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Effective Instructional Strategies for English Language Learners in Mainstream Classrooms by Susan Wallace

Research on effective education for ELLs clearly indicates that instruction in a student's first language provides the most positive student outcomes (Thomas and Collier; see Bibliography, below.) However, this article is addressed to teachers and administrators in schools without bilingual or dual language programs. It describes an instructional framework that helps teachers scaffold content and language learning for ELLs, suggests possible first steps in implementing some components of this framework, and directs teachers to additional resources.

Sheltered Instruction - The SIOP Model The term "sheltered instruction" is used to describe those instructional practices that help teachers make content more accessible and comprehensible for ELLs. One model of sheltered instruction is the Sheltered Instruction Observation Protocol (SIOP). The SIOP is research-based and field-tested. Teachers who used the SIOP checklist for lesson planning became more proficient in linking language and content in their instruction, felt more in control of their professional development, and increased their ability to accommodate different levels of proficiency in their classrooms (Echevarria, Vogt, and Short).

The thirty components of the SIOP lesson-planning checklist can be used with any curriculum or program, for students at any age or level of English proficiency. Experienced teachers recognize the SIOP components as effective teaching strategies for all students. However, it is the systematic use of all components to scaffold content and language instruction that provides the support that ELLs, even those who have "exited" from a special program or service, need to succeed in mainstream classrooms.

In this article I have highlighted several components of SIOP that have been of general interest to mainstream teachers. For a full description of SIOP and further examples of the components discussed below, read Making Content Comprehensible for English Learners: The SIOP Model by Echevarria, Vogt, and Short.

Selected components of the SIOP lesson-planning checklist

Write clearly defined language objectives (SIOP component #2)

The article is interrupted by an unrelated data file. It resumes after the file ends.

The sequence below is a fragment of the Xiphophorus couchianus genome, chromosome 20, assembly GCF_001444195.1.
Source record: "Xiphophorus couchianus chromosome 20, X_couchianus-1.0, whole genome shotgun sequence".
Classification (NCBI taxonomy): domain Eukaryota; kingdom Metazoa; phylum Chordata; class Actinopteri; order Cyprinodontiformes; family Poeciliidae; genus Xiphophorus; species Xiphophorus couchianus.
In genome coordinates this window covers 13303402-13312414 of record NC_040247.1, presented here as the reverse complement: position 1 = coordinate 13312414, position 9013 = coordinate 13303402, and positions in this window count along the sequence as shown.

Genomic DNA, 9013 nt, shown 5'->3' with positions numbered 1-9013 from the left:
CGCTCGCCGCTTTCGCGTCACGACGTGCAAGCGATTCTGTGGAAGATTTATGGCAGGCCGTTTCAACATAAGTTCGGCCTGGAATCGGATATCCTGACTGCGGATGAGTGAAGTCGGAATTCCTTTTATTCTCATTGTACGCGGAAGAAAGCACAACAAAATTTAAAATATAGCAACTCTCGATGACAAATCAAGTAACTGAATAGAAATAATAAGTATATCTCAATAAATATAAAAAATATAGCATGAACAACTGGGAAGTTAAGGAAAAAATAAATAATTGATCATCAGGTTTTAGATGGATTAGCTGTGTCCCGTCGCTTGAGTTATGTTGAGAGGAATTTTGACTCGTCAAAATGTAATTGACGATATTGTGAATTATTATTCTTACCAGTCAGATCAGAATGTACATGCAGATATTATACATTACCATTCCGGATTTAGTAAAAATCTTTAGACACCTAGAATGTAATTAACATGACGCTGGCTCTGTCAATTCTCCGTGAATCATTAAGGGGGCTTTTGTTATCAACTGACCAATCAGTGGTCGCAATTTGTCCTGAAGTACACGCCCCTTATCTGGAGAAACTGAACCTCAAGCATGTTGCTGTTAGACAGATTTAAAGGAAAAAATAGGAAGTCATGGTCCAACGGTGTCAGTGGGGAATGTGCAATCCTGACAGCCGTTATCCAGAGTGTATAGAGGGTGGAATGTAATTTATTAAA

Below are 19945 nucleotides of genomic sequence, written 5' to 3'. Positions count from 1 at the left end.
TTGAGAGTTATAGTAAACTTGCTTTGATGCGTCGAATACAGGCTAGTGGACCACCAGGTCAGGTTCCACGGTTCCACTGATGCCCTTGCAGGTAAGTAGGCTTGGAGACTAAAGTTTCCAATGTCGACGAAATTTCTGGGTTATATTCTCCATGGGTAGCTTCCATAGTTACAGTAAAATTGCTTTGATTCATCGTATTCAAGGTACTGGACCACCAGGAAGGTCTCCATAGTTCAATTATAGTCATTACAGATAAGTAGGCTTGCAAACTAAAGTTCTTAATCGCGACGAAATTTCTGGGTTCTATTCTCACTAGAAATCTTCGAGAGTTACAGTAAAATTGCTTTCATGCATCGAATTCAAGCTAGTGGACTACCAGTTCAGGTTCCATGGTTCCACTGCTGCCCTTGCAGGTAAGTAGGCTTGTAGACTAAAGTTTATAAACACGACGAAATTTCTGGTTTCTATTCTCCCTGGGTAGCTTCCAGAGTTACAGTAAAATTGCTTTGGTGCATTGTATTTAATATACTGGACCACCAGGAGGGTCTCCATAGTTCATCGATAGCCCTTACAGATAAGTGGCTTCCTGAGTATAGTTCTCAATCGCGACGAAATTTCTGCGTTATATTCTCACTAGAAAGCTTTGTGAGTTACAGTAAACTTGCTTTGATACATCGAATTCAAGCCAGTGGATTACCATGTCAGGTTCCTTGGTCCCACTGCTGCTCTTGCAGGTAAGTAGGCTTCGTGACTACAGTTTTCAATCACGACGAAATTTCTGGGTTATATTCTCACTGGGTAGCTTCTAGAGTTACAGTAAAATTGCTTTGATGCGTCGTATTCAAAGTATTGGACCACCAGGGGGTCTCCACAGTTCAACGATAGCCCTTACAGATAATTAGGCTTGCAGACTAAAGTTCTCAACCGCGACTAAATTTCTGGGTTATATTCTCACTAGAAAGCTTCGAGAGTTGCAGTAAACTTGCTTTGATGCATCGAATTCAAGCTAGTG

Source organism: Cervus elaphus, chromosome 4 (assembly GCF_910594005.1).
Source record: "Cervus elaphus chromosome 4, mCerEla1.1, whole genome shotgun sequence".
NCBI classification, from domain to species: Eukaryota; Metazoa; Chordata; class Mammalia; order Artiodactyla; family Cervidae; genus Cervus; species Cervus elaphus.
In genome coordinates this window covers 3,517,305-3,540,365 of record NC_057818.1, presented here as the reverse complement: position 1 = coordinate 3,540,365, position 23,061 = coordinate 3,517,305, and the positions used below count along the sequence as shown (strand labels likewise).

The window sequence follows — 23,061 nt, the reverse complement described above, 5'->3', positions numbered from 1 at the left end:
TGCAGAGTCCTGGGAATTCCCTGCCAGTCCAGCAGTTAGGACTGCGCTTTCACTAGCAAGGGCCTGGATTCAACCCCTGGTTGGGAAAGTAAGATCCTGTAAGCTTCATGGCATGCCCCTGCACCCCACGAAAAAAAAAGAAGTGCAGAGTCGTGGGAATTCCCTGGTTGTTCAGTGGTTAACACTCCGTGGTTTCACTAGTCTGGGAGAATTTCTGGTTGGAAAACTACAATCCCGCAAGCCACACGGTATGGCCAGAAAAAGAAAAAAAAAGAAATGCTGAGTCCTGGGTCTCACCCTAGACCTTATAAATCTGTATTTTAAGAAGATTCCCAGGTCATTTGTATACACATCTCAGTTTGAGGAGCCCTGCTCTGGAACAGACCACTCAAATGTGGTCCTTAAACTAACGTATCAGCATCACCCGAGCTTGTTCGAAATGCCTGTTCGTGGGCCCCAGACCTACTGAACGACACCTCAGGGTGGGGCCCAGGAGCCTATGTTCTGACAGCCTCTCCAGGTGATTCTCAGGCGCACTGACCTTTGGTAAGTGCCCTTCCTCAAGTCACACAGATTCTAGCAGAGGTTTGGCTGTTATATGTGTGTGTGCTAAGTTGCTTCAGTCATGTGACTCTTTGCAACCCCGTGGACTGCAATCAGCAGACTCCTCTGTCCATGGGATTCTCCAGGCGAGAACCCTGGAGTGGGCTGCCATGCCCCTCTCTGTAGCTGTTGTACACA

The goal of creating language objectives and sharing them with students is to provide a focus for purposeful teaching and learning. * Teachers who are not accustomed to thinking intentionally about language development may struggle with this critical component. They understand that language objectives include vocabulary but it is not always easy for them to identify language structures, forms or functions that they may need to teach and model or to set realistic expectations for their ELL students. However, mainstream teachers who have used language objectives have commented that this intentional focus on language has helped native English-speaking students who also struggle with academic language demands.

*(Also true for the more familiar teaching activity, "write clearly defined content objectives", SIOP component #1.)

Try this: Understand and connect language proficiency standards to your instruction. Read the new Washington ELD (English Language Development) proficiency level descriptors and standards. Focus on one EALR and one standard. What level of proficiency do your ELL students have on this standard: beginning, advanced beginning, intermediate, advanced, or transitional? What does this level of proficiency imply for your instruction? Do the standards suggest language objectives for these students? What else can you learn about your ELLs from examining the standards?

Resources/further information: Washington ELD standards Gibbons, Learning to Learn in a Second Language (see Bibliography, below)

Explicitly link concepts to students' backgrounds and experiences (SIOP # 7) All teachers are aware of the need to " explicitly link past learning and new concepts" (SIOP #8) but some teachers fail to consider students' backgrounds and experiences when planning lessons. One way to avoid making unwarranted assumptions about our students' past learning, background or experiences is to create a common classroom experience as the basis for instruction. Another strategy is to help students make conscious links between their experiences and the text as described in the sample lesson below.

Try this: Literature Logs and Instructional Conversations